Returning an Array in Managed C++

/// <summary> 
/// Returns list of children.
/// </summary>
ISceneNode* GetChildren() []
That's how to return an array of pointers to ISceneNodes. Yes, that's right, there are square brackets at the end of the function declaration.

five comments, already:

WTF!!!
TSM - 02 04 06 - 20:24

one wonders who comes up with these things. In keeping with traditional form, anything after the function declaration should directly relate to the function (const is admittedly the only example that springs to mind). Logically, something relating to the return value should be at the beginning of the declaration where the return value type and any qualifiers are specified
Electron () - 03 04 06 - 01:24

...if we are talking about Managed(!!) c++ why not use

array<System::IntPtr^>^ myArray = gcnew array<System::IntPtr^>(myArraySize);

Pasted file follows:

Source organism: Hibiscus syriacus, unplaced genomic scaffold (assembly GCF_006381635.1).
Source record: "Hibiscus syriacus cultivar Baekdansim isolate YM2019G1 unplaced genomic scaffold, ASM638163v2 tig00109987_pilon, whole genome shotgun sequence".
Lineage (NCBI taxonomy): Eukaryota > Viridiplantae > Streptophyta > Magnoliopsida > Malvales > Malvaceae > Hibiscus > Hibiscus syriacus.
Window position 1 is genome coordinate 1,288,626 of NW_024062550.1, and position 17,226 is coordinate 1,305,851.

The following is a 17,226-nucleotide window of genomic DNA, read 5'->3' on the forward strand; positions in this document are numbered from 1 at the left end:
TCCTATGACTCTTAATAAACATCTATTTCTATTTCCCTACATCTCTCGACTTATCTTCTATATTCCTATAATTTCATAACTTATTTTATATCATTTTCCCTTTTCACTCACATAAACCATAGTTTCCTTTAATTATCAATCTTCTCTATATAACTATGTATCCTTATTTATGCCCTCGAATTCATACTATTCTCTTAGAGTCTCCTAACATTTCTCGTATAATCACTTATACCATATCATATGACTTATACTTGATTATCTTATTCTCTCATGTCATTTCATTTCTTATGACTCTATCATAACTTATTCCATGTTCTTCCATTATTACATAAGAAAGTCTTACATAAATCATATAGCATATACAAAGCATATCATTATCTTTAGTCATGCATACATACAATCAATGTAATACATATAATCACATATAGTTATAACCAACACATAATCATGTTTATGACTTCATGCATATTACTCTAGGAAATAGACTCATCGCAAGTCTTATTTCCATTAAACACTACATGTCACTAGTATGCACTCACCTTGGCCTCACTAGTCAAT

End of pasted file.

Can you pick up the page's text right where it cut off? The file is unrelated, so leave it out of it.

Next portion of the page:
and use it like:

myArray[1] = (System::IntPtr)device->getSceneManager()->addAnimatedMeshSceneNode(...);

or:

((irr::scene::ISceneNode*)myArray[1]->ToPointer())->setMaterialTexture(...);

It works ;-) !

...just waiting for a c++ guru’s comments that REAL (loool) men do not use managed c++ – of course, REAL men are using a stone axe or a thingie called ‘vi’ ;-) !
[Duncan Mac Leod] (link) - 03 04 06 - 12:18

real men do not use managed c++!!11!! :)
niko - 03 04 06 - 18:58

Well, I dunno about “real men”, but men actually interested in speed are not using Managed C++. Platform wars are pointless (Windows has many benefits Linux does not & vice versa). But when you’re talking byte-code compiled against machine-code compiled, speed is an issue.

And yes, I have code that proves that in processing requiring nested loops – machine-code compiled C++ is ~300% faster than .NET compiled code (exactly the same code too). Something to do with .NET being REALLY bad about stack management from what I can tell.
—EK
Eternl Knight - 04 04 06 - 03:25


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